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Arviat (ᐊᕐᕕᐊᑦ) and Sentry Island

Today, the community of Arviat (ᐊᕐᕕᐊᑦ) has a population of approximately 2,800 of whom 92% are Inuit, and who collectively identify as Arviamiut. The community, which was once known as Eskimo Point, is known for its hunters and artists including seamstresses, painters, singers, and those who carve and sculpt in stone.

Figure 1. Location of Arviat (ᐊᕐᕕᐊᑦ) and Sentry Island (Arvia’juaq) (Google 2016)

Seasonal conditions in Arviat range between an average temperature in January of -30°C to an average of +10 °C in July and August. The cold winters last from November to May, with the average temperature being below 0°C between October and May. The low summer temperatures are partially due to the large amount of drift ice that enters Hudson Bay from Foxe Channel, and Fury and Hecla Straight.

Though the area experiences deep cold and often challenging climactic conditions of the Arctic, it is also rich in resources. Poor drainage on the inner coastal plain dots the landscape with rivers and lakes, creating productive areas that supply fish and crossing locations for caribou. Inland, large herds of caribou migrate north in the summer to calve on the tundra and south in the winter to shelter south of the tree line. The tundra is also home to foxes, wolves, many small mammals such as ground squirrels and mice, and a multitude of species of birds. Pods of beluga whales are common, and polar bears migrate along the coast. In the summer time the land comes alive with the colours of flowers, lichens, mosses and willow bushes.

The coast of Hudson Bay near present day Arviat was a traditional summer gathering location for the Inuit. In the summer they would gather on the islands that lie close to shore where they camped, hunted, sought the sea breeze for refuge from the summer insects, played games, sang songs and renewed their bonds with friends and family. Arvia’juaq National Historic Site is found on the island of Arvia’juaq (also called Sentry Island). The island is a 30-45 minute boat ride away from the hamlet of Arviat. Arvia’juaq is a long, narrow island less than 4.5km long and 0.5km wide at its widest point and runs from the northwest to the southeast.

In the 18th century the Caribou Inuit became involved in the fur trade at Fort Prince of Wales. This participation was furthered with the establishment of a Hudson Bay Company trading post at Eskimo Point (present day Arviat), which furthered their dependence on European trade goods. Catholic and Anglican missionaries arrived in the Arviat area during the 1950s and 60s. During this era, the Royal Canadian Mounted Police also established a permanent detachment in Arviat. A federal day school was also built, as was a medical clinic. These developments brought permanent settlement to the area. In response to a decline in caribou populations and resulting hunger among the groups who depended on these animals, many inland groups were relocated to coastal settlements such as Arviat.

By the 1970s most of the Canadian Inuit had been relocated away from their lands to live in permanent settlements. The goal was to keep the Inuit from starving, however assimilationist laws were prevalent across Canada in the 20th century, and schools and churches run by missions attempted to re-educate the Inuit in Euro-Canadian and Christian ways of life. Under the assimilationist laws that were normal at the time children were required to leave their homes to be educated in settlements.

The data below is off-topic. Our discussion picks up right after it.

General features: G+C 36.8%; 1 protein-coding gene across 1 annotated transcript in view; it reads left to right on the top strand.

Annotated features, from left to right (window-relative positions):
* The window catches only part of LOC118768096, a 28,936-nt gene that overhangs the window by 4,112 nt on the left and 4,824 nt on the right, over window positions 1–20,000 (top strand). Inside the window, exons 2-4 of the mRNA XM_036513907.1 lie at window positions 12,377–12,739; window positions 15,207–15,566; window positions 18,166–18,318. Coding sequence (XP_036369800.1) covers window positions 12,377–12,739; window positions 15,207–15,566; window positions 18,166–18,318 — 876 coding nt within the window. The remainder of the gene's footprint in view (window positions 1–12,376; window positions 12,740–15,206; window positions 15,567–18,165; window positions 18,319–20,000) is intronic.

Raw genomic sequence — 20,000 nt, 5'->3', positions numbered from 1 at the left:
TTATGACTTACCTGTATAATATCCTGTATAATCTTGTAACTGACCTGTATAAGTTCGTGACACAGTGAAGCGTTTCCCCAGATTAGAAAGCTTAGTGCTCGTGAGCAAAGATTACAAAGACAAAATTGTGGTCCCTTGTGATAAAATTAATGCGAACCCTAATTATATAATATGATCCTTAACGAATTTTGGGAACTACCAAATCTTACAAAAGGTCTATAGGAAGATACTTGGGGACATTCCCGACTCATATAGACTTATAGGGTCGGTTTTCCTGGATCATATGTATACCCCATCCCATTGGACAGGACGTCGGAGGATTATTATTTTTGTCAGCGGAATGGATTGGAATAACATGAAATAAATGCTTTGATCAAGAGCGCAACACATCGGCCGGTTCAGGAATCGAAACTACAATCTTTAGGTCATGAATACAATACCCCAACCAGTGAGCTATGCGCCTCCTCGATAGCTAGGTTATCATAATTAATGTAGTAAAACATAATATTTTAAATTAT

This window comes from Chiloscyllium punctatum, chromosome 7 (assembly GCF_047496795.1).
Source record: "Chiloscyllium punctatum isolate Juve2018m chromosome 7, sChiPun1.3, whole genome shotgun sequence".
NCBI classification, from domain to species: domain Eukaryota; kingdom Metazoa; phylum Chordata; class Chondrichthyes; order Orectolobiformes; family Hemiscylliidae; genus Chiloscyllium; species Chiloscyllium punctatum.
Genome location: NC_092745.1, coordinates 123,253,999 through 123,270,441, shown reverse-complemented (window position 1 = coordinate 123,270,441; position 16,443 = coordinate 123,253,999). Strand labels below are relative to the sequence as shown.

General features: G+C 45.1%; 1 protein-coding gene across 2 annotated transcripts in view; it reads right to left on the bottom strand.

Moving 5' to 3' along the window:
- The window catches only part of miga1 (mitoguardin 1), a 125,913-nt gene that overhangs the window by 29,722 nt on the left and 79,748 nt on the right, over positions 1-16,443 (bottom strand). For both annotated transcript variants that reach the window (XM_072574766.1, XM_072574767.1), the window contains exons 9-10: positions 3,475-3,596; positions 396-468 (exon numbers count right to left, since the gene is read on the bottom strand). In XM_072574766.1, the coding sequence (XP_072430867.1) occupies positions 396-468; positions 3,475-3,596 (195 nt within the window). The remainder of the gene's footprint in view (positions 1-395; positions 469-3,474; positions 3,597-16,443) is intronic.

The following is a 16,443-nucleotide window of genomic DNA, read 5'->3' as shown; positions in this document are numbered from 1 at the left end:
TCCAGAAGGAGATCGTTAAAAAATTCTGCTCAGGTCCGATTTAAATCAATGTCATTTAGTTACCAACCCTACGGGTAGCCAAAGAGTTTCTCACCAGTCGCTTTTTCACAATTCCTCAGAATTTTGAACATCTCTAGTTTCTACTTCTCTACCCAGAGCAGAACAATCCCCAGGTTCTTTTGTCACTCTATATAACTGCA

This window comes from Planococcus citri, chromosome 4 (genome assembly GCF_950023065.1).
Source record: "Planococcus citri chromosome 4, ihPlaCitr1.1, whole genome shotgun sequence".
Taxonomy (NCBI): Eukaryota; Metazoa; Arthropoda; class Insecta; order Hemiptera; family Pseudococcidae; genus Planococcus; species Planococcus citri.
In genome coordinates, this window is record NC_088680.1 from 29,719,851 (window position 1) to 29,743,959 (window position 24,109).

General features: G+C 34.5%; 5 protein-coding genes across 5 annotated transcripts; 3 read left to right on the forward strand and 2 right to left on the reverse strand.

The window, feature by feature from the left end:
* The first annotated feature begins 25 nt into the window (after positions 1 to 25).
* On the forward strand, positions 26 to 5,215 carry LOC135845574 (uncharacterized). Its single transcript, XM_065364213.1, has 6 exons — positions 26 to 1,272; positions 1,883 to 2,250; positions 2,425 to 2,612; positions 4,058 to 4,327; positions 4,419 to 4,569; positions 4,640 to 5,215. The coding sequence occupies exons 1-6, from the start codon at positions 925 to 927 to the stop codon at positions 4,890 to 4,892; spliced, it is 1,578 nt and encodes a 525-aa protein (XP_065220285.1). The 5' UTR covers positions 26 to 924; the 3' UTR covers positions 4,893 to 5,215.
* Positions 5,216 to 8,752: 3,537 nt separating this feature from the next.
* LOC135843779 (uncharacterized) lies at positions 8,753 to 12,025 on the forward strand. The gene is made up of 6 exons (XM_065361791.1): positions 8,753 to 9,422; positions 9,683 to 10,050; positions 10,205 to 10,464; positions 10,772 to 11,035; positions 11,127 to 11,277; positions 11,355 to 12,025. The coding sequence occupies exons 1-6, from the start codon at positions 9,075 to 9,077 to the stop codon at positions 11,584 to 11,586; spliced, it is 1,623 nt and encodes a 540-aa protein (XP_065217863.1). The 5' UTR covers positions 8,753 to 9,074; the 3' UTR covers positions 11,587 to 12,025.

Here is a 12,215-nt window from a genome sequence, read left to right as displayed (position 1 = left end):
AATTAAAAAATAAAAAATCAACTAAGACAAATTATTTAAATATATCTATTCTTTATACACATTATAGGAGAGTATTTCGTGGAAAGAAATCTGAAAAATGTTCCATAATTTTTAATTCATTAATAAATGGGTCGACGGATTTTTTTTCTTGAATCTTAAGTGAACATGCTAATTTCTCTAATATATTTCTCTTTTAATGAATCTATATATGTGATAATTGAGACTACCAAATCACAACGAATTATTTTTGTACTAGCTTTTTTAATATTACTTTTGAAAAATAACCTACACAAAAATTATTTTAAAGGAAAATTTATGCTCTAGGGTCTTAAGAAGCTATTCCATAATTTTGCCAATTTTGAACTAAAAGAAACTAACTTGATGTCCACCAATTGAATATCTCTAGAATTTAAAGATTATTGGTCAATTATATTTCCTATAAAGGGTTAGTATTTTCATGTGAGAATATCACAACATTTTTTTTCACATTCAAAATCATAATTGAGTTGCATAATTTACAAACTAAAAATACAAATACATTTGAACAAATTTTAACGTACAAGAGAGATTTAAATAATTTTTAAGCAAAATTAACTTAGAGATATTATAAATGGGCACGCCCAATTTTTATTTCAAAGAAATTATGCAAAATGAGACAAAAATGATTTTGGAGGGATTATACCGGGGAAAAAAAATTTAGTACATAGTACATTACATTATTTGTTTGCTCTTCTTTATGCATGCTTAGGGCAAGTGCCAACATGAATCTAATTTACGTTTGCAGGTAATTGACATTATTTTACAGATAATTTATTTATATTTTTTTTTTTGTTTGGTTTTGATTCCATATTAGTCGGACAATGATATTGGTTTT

On April 1st 1999, as a result of the Nunavut Act and the Nunavut Land Claims Agreement Act, the new territory of Nunavut was carved out of the eastern portion of the Northwest Territories. Inuit, including the Caribou Inuit, comprise approximately 80% of the population of Nunavut. This demographic percentage gives more decision-making power to the Inuit when it comes to electing representatives to office. The Government of Nunavut controls education, and English, French, and Inuktitut are all official languages of Nunavut.

Today, the Caribou Inuit continue to harvest food from the land and sea including caribou, seal, beluga and fish, to supplement the food often purchased at grocery stores in the communities they live in. The hunting of polar bear is also practiced in the present day, for pelts as a part of an economy of guiding and tourism, and for meat (Luke Suluk,

The Hamlet of Arviat 2016 (map courtesy of the Hamlet Office)

The Hamlet of Arviat 2016

    Further Reading

  • Nunavut, Tourism
    2016   Nunavut Region.
  • Thompson, D.C., G. H. Klassen, and J. Cihlar
    1980   Caribou Habitat Mapping in the Southern District of Keewatin NWT: An Application of Digital Landsat Data. Journal of Applied Ecology 17:125-138.
  • McGhee, Robert
    2005   The Last Imaginary Place. Chicago: The University of Chicago Press.
  • Birket-Smith, Kaj
    1929   Report on the Fifth Thule Expedition 1921-24 1. Descriptive Part. W.E. Calvert, transl. Volume V. Copenhagen: Gyldeddalske Boghandel, Nordisk Forlag.
  • Nunavut, Legislative Assembly
    2013   Statutory Report on Wildlife to the Nunavut Legislative Assembly. Government of Nunavut.
  • Arviat Historical Society
    1992   Arviaq Oral History Project 1992-93.
  • Canada, Parks
    2000   News Resease: Arvia'juaq and Qikiqtaarjuk National Historic Site of Canada.
  • Bertulli, Margaret
    1990   Arviat Archaeology Project: Report of the 1989 Field Season. Prince of Wales Northern Hertiage Centre.
  • Fossett, Renee
    2001   In Order to Live Untroubled: Inuit of the Central Arctic, 1550-1940. Winnipeg, Manitoba: University of Manitoba Press.
  • Statistics Canada
    2015a   Population Growth.